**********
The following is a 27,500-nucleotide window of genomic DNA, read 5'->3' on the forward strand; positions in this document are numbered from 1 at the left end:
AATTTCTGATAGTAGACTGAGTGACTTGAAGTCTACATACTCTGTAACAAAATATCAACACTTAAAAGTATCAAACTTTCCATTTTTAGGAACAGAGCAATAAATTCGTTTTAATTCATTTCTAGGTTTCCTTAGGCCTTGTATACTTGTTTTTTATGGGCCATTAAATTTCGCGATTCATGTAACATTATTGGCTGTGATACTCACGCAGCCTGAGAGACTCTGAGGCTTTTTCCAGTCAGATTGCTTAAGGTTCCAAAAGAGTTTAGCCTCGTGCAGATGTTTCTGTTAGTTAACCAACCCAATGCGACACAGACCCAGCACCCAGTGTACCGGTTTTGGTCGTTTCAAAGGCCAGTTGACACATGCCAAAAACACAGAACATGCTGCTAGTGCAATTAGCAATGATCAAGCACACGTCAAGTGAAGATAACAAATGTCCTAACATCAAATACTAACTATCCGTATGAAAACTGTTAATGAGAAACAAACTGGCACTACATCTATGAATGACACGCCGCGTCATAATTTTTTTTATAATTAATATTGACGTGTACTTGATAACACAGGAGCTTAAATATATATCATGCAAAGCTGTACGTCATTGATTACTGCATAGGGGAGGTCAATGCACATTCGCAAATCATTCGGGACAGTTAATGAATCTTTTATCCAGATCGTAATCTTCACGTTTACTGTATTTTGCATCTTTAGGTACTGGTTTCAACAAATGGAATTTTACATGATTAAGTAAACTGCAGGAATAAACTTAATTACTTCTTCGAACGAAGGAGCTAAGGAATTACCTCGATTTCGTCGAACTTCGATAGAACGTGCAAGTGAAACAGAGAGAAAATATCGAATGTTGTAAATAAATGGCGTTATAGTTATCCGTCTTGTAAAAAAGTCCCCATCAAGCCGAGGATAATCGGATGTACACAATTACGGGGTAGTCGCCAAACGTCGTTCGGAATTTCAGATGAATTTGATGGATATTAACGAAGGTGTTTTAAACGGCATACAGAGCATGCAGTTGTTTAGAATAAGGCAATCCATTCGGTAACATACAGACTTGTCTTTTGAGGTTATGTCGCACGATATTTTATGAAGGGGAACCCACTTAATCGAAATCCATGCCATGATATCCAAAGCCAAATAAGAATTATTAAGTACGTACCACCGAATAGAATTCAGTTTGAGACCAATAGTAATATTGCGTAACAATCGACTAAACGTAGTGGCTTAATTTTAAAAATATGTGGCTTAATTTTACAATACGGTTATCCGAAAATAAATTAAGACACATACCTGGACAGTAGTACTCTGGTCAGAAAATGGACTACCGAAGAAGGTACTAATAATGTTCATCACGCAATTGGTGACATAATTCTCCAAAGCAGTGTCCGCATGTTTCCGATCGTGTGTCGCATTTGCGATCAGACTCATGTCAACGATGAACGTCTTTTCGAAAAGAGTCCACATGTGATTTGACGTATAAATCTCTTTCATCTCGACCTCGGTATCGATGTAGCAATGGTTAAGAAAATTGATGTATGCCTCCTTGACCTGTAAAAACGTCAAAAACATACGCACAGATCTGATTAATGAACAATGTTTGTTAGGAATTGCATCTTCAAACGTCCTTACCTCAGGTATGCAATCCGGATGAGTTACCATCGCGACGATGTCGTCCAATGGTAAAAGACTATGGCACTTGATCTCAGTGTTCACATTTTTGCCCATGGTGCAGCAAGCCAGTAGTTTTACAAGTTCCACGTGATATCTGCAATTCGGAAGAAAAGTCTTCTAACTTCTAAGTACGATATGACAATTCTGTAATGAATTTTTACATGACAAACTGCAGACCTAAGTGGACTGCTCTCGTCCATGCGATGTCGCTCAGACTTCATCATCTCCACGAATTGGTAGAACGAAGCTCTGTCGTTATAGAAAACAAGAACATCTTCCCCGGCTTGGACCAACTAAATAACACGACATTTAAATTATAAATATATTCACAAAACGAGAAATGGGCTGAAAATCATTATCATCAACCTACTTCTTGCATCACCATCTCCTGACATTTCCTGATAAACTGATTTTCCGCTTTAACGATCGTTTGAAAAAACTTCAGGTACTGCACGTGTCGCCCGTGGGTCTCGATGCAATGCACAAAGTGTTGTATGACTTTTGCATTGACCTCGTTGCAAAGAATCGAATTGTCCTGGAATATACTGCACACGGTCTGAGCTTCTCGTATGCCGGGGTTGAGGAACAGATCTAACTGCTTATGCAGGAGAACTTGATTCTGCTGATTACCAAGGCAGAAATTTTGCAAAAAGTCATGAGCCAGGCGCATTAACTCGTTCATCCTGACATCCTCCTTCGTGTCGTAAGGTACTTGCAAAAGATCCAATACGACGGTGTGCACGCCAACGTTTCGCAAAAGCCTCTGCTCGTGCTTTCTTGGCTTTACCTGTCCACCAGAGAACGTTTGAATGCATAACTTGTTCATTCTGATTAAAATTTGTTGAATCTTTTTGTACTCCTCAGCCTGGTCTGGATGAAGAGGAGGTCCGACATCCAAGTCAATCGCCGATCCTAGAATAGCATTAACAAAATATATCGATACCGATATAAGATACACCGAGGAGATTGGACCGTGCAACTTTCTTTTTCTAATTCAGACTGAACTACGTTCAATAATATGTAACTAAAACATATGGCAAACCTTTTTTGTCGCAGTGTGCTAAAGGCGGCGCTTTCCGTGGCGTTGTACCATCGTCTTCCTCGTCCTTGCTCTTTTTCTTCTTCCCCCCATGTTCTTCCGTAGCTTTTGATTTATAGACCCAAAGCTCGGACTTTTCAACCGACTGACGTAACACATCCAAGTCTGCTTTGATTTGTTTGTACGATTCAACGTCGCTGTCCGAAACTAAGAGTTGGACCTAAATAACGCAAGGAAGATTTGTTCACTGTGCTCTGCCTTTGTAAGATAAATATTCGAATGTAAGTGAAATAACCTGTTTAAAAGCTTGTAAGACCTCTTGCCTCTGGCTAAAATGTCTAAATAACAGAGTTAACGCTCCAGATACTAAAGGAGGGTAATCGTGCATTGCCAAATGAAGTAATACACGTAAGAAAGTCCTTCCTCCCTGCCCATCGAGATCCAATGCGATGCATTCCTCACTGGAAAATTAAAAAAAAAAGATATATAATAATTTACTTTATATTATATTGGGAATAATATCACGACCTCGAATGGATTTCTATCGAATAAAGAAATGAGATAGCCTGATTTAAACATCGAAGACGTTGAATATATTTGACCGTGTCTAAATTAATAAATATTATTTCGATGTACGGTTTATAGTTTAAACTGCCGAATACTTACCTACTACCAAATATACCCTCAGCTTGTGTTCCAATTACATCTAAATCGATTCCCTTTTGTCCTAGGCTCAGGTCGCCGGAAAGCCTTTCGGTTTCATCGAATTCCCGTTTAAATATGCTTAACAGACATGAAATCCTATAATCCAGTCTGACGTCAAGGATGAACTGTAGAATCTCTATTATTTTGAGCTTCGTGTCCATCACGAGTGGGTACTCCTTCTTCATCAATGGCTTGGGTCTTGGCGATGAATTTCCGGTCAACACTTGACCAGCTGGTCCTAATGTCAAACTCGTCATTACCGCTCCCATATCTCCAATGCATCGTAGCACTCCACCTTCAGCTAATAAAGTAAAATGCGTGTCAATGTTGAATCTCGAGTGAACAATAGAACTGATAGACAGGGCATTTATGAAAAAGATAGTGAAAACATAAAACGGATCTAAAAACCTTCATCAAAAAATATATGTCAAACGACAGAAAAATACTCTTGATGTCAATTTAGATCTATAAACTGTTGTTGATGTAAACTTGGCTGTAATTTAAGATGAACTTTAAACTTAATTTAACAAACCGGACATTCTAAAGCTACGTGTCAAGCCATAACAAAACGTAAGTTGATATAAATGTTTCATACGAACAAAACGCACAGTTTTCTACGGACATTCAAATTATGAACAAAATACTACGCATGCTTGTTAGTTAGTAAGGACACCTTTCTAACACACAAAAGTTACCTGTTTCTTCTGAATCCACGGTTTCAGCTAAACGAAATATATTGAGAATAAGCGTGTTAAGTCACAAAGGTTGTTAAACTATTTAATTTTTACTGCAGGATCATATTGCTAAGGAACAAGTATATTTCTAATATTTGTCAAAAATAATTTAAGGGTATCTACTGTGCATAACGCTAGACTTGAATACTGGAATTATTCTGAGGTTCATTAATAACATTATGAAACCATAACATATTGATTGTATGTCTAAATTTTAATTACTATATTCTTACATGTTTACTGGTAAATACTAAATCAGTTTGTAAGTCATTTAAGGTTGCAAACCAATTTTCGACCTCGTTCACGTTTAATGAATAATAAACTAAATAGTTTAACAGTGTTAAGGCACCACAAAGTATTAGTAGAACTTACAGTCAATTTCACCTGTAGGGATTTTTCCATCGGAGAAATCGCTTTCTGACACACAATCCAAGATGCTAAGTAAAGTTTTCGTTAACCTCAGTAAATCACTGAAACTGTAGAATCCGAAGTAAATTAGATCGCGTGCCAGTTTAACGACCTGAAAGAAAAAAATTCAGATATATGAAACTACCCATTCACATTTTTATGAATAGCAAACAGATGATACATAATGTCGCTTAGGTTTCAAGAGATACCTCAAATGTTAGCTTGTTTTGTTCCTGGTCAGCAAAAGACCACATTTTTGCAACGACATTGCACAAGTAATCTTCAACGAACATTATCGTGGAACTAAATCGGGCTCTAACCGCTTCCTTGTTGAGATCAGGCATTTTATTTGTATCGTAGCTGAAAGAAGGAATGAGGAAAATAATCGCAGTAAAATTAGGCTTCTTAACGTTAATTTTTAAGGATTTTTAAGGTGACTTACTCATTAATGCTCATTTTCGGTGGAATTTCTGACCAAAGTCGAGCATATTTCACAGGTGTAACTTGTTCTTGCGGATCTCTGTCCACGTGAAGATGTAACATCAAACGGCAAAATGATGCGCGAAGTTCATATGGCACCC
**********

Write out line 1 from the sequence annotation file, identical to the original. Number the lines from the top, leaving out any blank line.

The following is a 27,500-nucleotide window of genomic DNA, read 5'->3' on the forward strand; positions in this document are numbered from 1 at the left end: